- The initial budget proposal called for permanent teaching and administrator licenses, something Wisconsin moved away from in 1983. Senate Majority Leader Fitzgerald said he’s “not sure why the governor” proposed the change, and State Superintendent Tony Evers questioned the move. The perpetual teaching license would be created to replace current five-year renewal cycles. The Senate proposal does not include the governor’s idea to immediately move to lifetime licenses for teachers and administrators but instead specifies that provisional three-year licenses would be granted for new educators, administrators, and pupil services professionals, with a lifetime license granted after the completion of six semesters of successful experience.
- The Senate budget also calls on the DPI to ease the licensure process in a few ways. By January 1, 2018, the DPI would have to submit a rule revising PI 34. The new rule must maintain a high standard of quality for teachers and simplify the licensure system as much as practicable, including the following: (a) simplify the grade levels licensees can teach and adopt broadfield subject licenses; (b) enable school districts to increase the number of teachers by offering internships and residency opportunities; (c) simplify out-of-state licensure reciprocity; and (d) expand pathways for existing licensees to fill high needs or shortage areas. The State Superintendent would also be required, by rule, to create a permit that allows a person enrolled in an educator preparation program to work in a school district as part of an internship, residency program, or equivalent program.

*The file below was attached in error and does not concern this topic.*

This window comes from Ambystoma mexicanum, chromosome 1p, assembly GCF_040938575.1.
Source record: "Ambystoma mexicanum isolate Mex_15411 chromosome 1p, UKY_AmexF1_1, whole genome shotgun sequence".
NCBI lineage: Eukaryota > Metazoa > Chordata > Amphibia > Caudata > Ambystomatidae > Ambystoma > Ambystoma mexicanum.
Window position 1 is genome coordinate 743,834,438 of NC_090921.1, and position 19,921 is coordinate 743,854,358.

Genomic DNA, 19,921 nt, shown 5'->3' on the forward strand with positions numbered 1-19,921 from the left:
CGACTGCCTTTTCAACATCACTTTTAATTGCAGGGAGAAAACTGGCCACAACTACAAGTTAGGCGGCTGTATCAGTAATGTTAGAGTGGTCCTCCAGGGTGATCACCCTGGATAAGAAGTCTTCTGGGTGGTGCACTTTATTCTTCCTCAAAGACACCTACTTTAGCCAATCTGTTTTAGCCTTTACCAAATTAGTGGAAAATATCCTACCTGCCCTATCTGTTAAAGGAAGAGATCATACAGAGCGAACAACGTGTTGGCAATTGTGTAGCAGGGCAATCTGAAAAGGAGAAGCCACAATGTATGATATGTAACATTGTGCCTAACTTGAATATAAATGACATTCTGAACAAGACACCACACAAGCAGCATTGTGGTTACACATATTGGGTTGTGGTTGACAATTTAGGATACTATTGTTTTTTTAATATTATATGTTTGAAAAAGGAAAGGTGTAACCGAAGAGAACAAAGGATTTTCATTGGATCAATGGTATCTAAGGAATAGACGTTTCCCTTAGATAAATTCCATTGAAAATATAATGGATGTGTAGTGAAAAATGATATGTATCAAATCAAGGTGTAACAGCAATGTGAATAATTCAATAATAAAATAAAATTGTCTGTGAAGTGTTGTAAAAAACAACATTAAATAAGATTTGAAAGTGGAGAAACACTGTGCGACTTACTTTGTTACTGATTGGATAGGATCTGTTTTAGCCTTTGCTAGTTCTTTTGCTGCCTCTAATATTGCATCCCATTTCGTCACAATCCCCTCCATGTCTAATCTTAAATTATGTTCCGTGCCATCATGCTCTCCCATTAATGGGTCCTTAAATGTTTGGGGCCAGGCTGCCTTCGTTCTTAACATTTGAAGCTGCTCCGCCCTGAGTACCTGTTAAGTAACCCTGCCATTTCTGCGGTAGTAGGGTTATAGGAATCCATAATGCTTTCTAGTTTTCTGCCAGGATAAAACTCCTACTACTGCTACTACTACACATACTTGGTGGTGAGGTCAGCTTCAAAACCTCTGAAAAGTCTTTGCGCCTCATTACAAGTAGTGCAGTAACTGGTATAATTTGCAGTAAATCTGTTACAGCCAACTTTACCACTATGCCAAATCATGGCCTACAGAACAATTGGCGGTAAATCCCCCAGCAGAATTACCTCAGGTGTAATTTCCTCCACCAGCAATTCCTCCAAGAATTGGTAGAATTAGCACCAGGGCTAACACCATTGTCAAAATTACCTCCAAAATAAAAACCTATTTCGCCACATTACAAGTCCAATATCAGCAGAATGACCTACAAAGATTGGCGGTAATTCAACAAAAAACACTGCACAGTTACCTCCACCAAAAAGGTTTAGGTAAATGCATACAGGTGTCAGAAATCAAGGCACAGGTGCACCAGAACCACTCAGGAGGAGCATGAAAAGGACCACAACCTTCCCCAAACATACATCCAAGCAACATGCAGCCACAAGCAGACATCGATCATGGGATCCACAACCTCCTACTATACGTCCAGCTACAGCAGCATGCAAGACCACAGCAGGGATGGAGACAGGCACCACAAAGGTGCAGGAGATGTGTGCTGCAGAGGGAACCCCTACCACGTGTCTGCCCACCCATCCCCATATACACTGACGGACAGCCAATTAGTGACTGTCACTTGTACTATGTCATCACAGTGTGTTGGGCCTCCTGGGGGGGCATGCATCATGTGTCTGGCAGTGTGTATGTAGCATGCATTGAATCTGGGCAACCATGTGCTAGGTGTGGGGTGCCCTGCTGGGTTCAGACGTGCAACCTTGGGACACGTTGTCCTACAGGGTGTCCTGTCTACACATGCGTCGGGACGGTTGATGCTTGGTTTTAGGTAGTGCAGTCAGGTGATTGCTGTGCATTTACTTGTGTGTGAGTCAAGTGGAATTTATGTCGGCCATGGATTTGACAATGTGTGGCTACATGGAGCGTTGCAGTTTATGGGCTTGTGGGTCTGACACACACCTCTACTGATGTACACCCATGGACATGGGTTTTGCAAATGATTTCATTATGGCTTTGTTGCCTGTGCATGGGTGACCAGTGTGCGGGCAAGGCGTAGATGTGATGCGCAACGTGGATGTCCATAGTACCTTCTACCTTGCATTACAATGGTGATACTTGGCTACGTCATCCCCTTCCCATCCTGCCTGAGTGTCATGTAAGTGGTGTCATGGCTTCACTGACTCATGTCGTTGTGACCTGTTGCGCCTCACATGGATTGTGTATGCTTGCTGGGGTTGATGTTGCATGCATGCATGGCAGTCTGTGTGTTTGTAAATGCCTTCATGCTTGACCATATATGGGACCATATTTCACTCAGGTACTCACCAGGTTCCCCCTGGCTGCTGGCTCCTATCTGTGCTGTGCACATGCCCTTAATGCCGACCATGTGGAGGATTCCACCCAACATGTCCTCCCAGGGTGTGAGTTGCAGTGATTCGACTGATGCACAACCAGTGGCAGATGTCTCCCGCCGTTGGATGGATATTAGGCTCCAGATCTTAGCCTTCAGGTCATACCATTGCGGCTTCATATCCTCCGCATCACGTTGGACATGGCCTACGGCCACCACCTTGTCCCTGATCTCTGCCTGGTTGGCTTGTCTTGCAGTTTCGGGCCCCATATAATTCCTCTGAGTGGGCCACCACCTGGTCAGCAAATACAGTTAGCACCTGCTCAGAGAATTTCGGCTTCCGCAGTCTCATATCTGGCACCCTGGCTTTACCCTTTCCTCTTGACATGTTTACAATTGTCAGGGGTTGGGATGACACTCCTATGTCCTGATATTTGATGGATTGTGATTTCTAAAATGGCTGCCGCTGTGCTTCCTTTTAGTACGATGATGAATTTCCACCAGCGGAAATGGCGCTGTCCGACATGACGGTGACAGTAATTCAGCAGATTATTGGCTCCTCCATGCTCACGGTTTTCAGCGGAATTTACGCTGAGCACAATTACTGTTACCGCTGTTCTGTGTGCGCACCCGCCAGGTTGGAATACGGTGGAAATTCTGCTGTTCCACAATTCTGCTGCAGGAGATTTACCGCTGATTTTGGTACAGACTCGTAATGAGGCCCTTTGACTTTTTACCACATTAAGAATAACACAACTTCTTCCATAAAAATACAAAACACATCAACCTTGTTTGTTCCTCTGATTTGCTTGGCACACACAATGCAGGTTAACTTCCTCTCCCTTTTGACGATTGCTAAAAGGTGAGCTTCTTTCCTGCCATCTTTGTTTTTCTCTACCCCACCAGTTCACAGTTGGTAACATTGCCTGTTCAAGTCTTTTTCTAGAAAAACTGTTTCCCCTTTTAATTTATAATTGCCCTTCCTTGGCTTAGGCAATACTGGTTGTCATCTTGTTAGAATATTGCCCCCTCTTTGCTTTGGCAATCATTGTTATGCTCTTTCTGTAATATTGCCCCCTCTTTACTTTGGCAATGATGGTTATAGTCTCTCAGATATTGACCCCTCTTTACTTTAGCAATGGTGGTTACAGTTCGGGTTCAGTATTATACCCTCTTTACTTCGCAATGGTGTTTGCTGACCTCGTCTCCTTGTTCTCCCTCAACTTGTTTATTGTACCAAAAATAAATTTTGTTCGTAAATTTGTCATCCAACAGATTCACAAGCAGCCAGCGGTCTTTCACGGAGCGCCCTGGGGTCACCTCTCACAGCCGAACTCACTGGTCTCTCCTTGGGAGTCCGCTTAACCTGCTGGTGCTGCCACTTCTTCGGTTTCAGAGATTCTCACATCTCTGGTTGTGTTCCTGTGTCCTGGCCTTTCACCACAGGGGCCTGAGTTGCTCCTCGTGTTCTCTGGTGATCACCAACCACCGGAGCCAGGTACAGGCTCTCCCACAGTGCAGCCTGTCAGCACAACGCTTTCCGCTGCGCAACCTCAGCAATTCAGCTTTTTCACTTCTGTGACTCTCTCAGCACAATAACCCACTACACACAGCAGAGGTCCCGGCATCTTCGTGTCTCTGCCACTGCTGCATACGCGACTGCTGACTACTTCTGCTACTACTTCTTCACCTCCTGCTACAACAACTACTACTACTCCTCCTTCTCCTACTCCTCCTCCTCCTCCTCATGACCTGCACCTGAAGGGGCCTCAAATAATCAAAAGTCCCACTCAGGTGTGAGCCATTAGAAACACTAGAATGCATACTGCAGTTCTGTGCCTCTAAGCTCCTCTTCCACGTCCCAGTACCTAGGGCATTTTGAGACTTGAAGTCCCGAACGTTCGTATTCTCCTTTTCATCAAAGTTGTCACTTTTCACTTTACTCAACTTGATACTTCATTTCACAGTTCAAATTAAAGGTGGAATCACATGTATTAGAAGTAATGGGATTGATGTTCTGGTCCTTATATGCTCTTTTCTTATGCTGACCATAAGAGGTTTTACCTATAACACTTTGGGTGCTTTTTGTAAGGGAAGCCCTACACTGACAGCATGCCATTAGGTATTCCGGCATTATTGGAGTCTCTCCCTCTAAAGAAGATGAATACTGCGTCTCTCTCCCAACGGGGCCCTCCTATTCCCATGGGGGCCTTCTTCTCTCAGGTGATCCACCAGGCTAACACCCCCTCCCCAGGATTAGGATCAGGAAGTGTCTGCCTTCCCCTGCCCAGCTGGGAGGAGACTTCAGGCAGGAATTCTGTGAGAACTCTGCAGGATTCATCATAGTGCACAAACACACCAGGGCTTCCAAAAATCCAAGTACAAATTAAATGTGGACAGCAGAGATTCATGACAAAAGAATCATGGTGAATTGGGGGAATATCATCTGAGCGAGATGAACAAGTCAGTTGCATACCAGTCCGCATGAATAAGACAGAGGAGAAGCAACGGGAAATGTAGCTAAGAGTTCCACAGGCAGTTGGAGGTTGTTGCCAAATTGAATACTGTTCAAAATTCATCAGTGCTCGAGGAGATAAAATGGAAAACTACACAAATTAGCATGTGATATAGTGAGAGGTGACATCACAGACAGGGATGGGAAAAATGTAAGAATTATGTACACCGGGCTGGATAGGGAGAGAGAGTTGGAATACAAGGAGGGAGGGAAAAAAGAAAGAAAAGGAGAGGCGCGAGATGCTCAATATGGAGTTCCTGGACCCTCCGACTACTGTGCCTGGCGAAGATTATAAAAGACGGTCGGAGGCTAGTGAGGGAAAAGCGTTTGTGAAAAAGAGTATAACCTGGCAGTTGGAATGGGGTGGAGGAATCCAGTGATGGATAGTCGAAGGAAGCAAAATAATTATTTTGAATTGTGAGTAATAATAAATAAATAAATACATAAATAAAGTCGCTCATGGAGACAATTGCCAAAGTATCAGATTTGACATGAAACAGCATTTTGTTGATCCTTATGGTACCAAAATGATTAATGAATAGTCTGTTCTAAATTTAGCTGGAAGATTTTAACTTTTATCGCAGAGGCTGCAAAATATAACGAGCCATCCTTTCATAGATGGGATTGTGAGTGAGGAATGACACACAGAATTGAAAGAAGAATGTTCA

- The initial budget plans calls for a teacher development grant program, under which a school district could apply for a grant to design and implement a teacher development program in partnership with a school of education in the University of Wisconsin (UW) System or the flexible option program in the UW System Extension to prepare district employees who work closely with pupils and hold a bachelor’s degree to successfully complete the requirements for obtaining a professional teaching permit or initial teaching license, including any required standardized examinations. Additionally, the school district would be required to allow employees who are enrolled in the program to satisfy student teaching requirements in a school in the school district, and the partnering entity would be required to prepare and provide intensive coursework for participating school district employees. Allow DPI to issue an initial teaching license to an individual who completes a teacher development program under the grant program. The Senate proposal would allow a private or independent charter school to apply for the grants also and eliminate a requirement that a person entering the program have a bachelor’s degree.
- The Joint Finance Committee deleted an originally proposed provision regarding teaching licenses based on reciprocity as non-fiscal policy, something the Senate Republicans are seeking to have restored in their budget plan. The move would delete current law that requires an individual to be eligible for a teaching or administrator license based on reciprocity if that person meets certain requirements such as an equivalent license in another state in good standing.